Drones, driverless vehicles, 3-D printing, wearable technology and robotics that will have the largest impact on the supply chain over the next five years is the subject of a study carried out by the University of Tennessee, Knoxville's Global Supply Chain Institute. Of the technologies, studied robotics will be byfar the greatest potential disrupter over the next five years.
"Robotics have been around for more than 50 years, but they have become dramatically more dynamic in the last five," said Paul Dittmann, executive director of the Global Supply Chain Institute. "They are no longer stationary, blind, expensive and unintelligent but can work alongside people and learn as jobs change."
The Lang Technik Robotic Systems who are represented in New Zealand by WorthyCAM are a good example of the advances made in automated systems that now make short runs very competitive. And as far as Drones are concerned only have to turn to the TV News to see how footage taken by a Drone enhances the viewing experience.
Transport and logistics company, Mainfreight, has ranked at number eight on the New Zealand Annual Corporate Reputation Index, an annual listing produced by research consultancy, AMR.
The Index measures how New Zealanders view the nation’s top 25 companies across seven reputation drivers, and then ranks them according to people’s overall emotional reaction using more than 6,000 ratings.
The 25 companies included in the New Zealand Reputation Index are sourced from the Deloitte Top 200 list, which ranks companies by revenue.
"It is a great achievement for Mainfreight to be listed in the top 10 of the AMR NZ Annual Corporate Reputation Index in our first year of inclusion," Mainfreight said in a statement.
"Our culture has been key to this achievement shaping the way we operate. A 100 Year Vision keeps us focused on the company we want to be now and in the future."
Air New Zealand ranked first, while Toyota ranked second on the listing.
The European Commission has cleared under the EU Merger Regulation the proposed acquisition of container liner shipping company Hamburg Südamerikanische Dampfschifffahrts-Gesellschaft KG (HSDG) of Germany by Maersk Line A/S of Denmark, subject to conditions.
Both Maersk Line and HSDG are active worldwide in container liner shipping. The clearance is conditional upon the withdrawal of HSDG from five consortia on trade routes connecting (i) Northern Europe and Central America/Caribbean, (ii) Northern Europe and West Coast South America, (iii) Northern Europe and Middle East, (iv) the Mediterranean and West Coast South America and (v) the Mediterranean and East Coast South America. On these routes, the merged entity would have faced insufficient competition after the transaction.
Commissioner Margrethe Vestager, in charge of competition policy, said: “Competitive shipping services are essential for European companies and for the EU’s economy as a whole. The commitments offered by Maersk Line and HSDG will maintain a healthy level of competition to the benefit of the very many EU companies that depend on these container shipping services.”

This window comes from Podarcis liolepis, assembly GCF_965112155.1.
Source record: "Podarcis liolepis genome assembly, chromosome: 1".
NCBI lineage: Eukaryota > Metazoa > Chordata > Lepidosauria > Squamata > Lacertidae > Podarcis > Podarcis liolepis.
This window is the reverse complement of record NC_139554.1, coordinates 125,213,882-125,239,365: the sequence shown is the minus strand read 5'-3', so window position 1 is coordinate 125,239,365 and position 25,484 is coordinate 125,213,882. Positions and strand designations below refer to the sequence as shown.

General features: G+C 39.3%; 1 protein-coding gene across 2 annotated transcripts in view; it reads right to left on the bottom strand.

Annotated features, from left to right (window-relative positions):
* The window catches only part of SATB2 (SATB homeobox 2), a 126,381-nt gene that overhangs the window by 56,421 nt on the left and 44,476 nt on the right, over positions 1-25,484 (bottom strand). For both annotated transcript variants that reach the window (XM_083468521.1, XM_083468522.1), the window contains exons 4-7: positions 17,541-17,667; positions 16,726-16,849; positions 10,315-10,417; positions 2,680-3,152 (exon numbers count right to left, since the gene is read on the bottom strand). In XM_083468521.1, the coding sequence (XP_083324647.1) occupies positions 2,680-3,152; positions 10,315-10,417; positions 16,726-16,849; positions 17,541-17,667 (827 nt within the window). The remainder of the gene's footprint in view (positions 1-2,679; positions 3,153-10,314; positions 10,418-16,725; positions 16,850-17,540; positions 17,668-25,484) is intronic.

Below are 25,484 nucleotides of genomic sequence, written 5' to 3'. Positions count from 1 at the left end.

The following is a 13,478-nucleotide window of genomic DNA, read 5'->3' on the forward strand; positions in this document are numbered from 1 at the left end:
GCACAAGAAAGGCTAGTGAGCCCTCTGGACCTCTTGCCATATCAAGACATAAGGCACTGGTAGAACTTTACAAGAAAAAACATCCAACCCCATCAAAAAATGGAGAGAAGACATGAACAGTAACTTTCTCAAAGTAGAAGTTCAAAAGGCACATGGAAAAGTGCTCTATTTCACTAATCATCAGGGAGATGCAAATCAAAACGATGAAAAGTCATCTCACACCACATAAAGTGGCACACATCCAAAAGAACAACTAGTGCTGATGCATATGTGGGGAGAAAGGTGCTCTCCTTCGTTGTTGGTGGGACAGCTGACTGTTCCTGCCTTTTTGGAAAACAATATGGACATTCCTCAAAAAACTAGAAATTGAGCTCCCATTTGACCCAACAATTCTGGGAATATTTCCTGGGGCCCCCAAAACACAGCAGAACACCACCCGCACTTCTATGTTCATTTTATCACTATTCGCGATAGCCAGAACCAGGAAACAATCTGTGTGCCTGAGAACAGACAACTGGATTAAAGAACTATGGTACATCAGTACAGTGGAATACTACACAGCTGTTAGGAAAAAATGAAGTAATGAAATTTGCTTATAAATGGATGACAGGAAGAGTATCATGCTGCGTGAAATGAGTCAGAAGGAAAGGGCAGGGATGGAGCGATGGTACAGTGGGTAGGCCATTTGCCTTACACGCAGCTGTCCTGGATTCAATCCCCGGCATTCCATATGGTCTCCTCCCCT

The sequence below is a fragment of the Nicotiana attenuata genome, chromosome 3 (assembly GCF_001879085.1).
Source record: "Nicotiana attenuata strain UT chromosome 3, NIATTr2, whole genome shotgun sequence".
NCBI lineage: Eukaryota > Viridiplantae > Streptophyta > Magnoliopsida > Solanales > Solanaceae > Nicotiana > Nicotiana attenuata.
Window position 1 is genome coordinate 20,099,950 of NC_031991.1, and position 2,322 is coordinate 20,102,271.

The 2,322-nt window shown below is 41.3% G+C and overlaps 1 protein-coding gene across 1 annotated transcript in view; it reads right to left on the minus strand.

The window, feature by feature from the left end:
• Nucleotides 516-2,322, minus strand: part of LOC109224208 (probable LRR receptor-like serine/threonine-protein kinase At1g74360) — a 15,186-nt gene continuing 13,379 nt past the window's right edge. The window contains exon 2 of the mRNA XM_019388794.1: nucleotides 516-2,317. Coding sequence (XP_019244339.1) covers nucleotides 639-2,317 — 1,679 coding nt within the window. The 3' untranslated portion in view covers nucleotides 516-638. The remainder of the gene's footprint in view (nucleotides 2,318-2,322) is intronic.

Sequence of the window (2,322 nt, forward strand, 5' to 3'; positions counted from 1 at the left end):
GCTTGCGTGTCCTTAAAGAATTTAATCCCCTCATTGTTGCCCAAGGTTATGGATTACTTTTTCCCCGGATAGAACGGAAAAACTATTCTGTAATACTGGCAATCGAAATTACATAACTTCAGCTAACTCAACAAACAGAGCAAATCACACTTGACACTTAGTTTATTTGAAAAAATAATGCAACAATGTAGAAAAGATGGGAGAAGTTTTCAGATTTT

The Commission’s competition concerns
The proposed transaction would lead to the combination of two leading container liner shipping companies. Maersk Line is the largest container shipping company, while HSDG is number nine worldwide. Like several other carriers, Maersk Line and HSDG offer their services on trade routes through cooperation agreements with other shipping companies. These are known as “consortia” or “alliances” and are based on vessel sharing agreements where members decide jointly on capacity setting, scheduling and ports of call, which are all important parameters of competition.
The Commission examined the effects of the merger on competition in this specific market for container liner shipping on seventeen trade routes connecting Europe with the Americas, Asia, the Middle-East, Africa and Australia/New Zealand.
The Commission found that the merger, as initially notified, would have created new links between the previously unconnected entities Maersk Line and five of the consortia HSDG belongs to (Eurosal 1/SAWC, Eurosal 2/SAWC, EPIC 2, CCWM/MEDANDES and MESA).
According to the Commission’s analysis, this would have resulted in anti-competitive effects on the corresponding five trade routes (Northern Europe and Central America/Caribbean; Northern Europe and West Coast South America; Northern Europe and Middle East; Mediterranean and West Coast South America; Mediterranean and East Coast South America). In particular, these links could have enabled the merged entity to influence key parameters of competition, such as capacity, for a very large proportion of those markets, to the detriment of their commercial customers and, ultimately, of consumers.
The proposed transaction would also create (a) limited links between Maersk Line and HSDG in the markets for short-sea shipping and “tramp services” (unscheduled, on demand shipping), as well as (b) limited links between the two companies’ activities in container liner shipping and the container terminals, harbour towage, freight forwarding, container manufacturing and inland transportation sectors where Maersk Line or other companies belonging to the Maersk Group are active.
However, in both areas, the Commission found no competition concerns, in particular because several other service providers are active in these markets.
The proposed commitments
In order to address the Commission’s competition concerns, Maersk offered to terminate the participation of HSDG in the five consortia (Eurosal 1/SAWC, Eurosal 2/SAWC, EPIC 2, CCWM/MEDANDES and MESA). This will entirely remove the problematic links between Maersk Line and HSDG’s consortia that would have been created by the transaction.
HSDG will continue to operate as part of the five consortia during the notice period to guarantee an orderly exit. However, a monitoring trustee will ensure that no anti-competitive information is shared between these five consortia and the merged entity during that notice period.